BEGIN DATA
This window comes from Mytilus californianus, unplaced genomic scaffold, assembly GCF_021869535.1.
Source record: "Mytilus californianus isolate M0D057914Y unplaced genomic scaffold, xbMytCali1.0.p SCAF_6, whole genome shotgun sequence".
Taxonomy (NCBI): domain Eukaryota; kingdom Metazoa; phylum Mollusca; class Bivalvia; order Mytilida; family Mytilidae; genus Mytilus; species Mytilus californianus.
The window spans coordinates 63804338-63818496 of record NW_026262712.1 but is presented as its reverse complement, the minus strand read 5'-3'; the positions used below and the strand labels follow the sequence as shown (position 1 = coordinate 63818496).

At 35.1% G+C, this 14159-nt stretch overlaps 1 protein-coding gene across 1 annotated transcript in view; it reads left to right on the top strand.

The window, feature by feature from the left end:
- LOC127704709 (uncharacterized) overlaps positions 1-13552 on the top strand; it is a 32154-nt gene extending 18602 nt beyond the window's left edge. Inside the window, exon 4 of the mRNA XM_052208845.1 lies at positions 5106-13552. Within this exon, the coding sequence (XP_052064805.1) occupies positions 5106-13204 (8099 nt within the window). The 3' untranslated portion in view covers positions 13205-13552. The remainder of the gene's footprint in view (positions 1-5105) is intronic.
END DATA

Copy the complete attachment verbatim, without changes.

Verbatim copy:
This window comes from Mytilus californianus, unplaced genomic scaffold, assembly GCF_021869535.1.
Source record: "Mytilus californianus isolate M0D057914Y unplaced genomic scaffold, xbMytCali1.0.p SCAF_6, whole genome shotgun sequence".
Taxonomy (NCBI): domain Eukaryota; kingdom Metazoa; phylum Mollusca; class Bivalvia; order Mytilida; family Mytilidae; genus Mytilus; species Mytilus californianus.
The window spans coordinates 63804338-63818496 of record NW_026262712.1 but is presented as its reverse complement, the minus strand read 5'-3'; the positions used below and the strand labels follow the sequence as shown (position 1 = coordinate 63818496).

At 35.1% G+C, this 14159-nt stretch overlaps 1 protein-coding gene across 1 annotated transcript in view; it reads left to right on the top strand.

The window, feature by feature from the left end:
- LOC127704709 (uncharacterized) overlaps positions 1-13552 on the top strand; it is a 32154-nt gene extending 18602 nt beyond the window's left edge. Inside the window, exon 4 of the mRNA XM_052208845.1 lies at positions 5106-13552. Within this exon, the coding sequence (XP_052064805.1) occupies positions 5106-13204 (8099 nt within the window). The 3' untranslated portion in view covers positions 13205-13552. The remainder of the gene's footprint in view (positions 1-5105) is intronic.